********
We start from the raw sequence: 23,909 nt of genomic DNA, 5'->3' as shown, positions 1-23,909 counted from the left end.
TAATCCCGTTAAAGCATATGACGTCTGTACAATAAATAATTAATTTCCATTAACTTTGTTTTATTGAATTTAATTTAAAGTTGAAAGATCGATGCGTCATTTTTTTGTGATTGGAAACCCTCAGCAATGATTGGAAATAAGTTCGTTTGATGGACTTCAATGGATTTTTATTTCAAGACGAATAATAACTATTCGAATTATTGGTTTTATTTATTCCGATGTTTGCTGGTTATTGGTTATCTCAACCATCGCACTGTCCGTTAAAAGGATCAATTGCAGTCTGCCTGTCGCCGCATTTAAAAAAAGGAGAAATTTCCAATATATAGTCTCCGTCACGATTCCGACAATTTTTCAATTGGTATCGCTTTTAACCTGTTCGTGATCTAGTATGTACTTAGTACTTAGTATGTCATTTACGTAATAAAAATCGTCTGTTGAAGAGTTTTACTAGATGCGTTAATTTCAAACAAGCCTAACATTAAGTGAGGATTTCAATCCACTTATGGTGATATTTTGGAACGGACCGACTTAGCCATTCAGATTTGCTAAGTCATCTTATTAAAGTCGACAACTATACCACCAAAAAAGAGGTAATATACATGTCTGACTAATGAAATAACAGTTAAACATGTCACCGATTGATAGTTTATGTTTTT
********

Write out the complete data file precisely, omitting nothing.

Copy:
We start from the raw sequence: 23,909 nt of genomic DNA, 5'->3' as shown, positions 1-23,909 counted from the left end.
TAATCCCGTTAAAGCATATGACGTCTGTACAATAAATAATTAATTTCCATTAACTTTGTTTTATTGAATTTAATTTAAAGTTGAAAGATCGATGCGTCATTTTTTTGTGATTGGAAACCCTCAGCAATGATTGGAAATAAGTTCGTTTGATGGACTTCAATGGATTTTTATTTCAAGACGAATAATAACTATTCGAATTATTGGTTTTATTTATTCCGATGTTTGCTGGTTATTGGTTATCTCAACCATCGCACTGTCCGTTAAAAGGATCAATTGCAGTCTGCCTGTCGCCGCATTTAAAAAAAGGAGAAATTTCCAATATATAGTCTCCGTCACGATTCCGACAATTTTTCAATTGGTATCGCTTTTAACCTGTTCGTGATCTAGTATGTACTTAGTACTTAGTATGTCATTTACGTAATAAAAATCGTCTGTTGAAGAGTTTTACTAGATGCGTTAATTTCAAACAAGCCTAACATTAAGTGAGGATTTCAATCCACTTATGGTGATATTTTGGAACGGACCGACTTAGCCATTCAGATTTGCTAAGTCATCTTATTAAAGTCGACAACTATACCACCAAAAAAGAGGTAATATACATGTCTGACTAATGAAATAACAGTTAAACATGTCACCGATTGATAGTTTATGTTTTT